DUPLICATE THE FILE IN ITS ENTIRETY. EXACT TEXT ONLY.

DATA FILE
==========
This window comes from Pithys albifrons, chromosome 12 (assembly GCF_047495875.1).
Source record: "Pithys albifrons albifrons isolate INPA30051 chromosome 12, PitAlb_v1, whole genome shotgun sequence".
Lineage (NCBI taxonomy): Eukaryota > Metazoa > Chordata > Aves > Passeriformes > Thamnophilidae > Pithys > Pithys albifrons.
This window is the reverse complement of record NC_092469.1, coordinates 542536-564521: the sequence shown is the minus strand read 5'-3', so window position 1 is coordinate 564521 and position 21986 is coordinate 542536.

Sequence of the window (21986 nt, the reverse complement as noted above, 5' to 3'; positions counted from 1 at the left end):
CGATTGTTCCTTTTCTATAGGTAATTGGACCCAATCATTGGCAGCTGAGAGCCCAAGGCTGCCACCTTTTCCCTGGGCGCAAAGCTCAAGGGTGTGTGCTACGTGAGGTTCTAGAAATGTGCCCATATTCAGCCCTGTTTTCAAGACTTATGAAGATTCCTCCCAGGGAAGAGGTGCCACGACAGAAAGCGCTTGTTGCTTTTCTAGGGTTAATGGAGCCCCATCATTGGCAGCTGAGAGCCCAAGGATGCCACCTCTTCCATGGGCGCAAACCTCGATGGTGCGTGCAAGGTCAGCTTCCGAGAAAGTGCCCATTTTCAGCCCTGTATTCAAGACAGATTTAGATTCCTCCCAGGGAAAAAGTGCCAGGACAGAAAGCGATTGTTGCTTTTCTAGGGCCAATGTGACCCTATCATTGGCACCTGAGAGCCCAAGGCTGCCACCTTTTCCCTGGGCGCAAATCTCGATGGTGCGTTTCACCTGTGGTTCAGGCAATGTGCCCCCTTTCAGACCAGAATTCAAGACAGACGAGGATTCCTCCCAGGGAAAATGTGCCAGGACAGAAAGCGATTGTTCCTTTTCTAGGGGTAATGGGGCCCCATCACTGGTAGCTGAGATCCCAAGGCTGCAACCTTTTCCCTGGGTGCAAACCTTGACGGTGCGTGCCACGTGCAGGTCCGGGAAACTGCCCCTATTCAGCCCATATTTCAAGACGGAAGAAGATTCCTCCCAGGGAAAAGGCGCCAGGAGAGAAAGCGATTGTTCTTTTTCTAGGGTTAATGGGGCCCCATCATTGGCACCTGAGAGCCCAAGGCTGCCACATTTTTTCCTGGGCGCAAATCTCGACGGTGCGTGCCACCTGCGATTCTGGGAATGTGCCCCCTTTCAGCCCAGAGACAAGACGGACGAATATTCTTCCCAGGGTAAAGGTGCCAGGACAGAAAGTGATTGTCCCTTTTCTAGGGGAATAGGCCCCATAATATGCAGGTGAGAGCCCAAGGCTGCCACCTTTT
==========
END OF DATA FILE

This window comes from Pithys albifrons, chromosome 12 (assembly GCF_047495875.1).
Source record: "Pithys albifrons albifrons isolate INPA30051 chromosome 12, PitAlb_v1, whole genome shotgun sequence".
Lineage (NCBI taxonomy): Eukaryota > Metazoa > Chordata > Aves > Passeriformes > Thamnophilidae > Pithys > Pithys albifrons.
This window is the reverse complement of record NC_092469.1, coordinates 542536-564521: the sequence shown is the minus strand read 5'-3', so window position 1 is coordinate 564521 and position 21986 is coordinate 542536.

Sequence of the window (21986 nt, the reverse complement as noted above, 5' to 3'; positions counted from 1 at the left end):
CGATTGTTCCTTTTCTATAGGTAATTGGACCCAATCATTGGCAGCTGAGAGCCCAAGGCTGCCACCTTTTCCCTGGGCGCAAAGCTCAAGGGTGTGTGCTACGTGAGGTTCTAGAAATGTGCCCATATTCAGCCCTGTTTTCAAGACTTATGAAGATTCCTCCCAGGGAAGAGGTGCCACGACAGAAAGCGCTTGTTGCTTTTCTAGGGTTAATGGAGCCCCATCATTGGCAGCTGAGAGCCCAAGGATGCCACCTCTTCCATGGGCGCAAACCTCGATGGTGCGTGCAAGGTCAGCTTCCGAGAAAGTGCCCATTTTCAGCCCTGTATTCAAGACAGATTTAGATTCCTCCCAGGGAAAAAGTGCCAGGACAGAAAGCGATTGTTGCTTTTCTAGGGCCAATGTGACCCTATCATTGGCACCTGAGAGCCCAAGGCTGCCACCTTTTCCCTGGGCGCAAATCTCGATGGTGCGTTTCACCTGTGGTTCAGGCAATGTGCCCCCTTTCAGACCAGAATTCAAGACAGACGAGGATTCCTCCCAGGGAAAATGTGCCAGGACAGAAAGCGATTGTTCCTTTTCTAGGGGTAATGGGGCCCCATCACTGGTAGCTGAGATCCCAAGGCTGCAACCTTTTCCCTGGGTGCAAACCTTGACGGTGCGTGCCACGTGCAGGTCCGGGAAACTGCCCCTATTCAGCCCATATTTCAAGACGGAAGAAGATTCCTCCCAGGGAAAAGGCGCCAGGAGAGAAAGCGATTGTTCTTTTTCTAGGGTTAATGGGGCCCCATCATTGGCACCTGAGAGCCCAAGGCTGCCACATTTTTTCCTGGGCGCAAATCTCGACGGTGCGTGCCACCTGCGATTCTGGGAATGTGCCCCCTTTCAGCCCAGAGACAAGACGGACGAATATTCTTCCCAGGGTAAAGGTGCCAGGACAGAAAGTGATTGTCCCTTTTCTAGGGGAATAGGCCCCATAATATGCAGGTGAGAGCCCAAGGCTGCCACCTTTT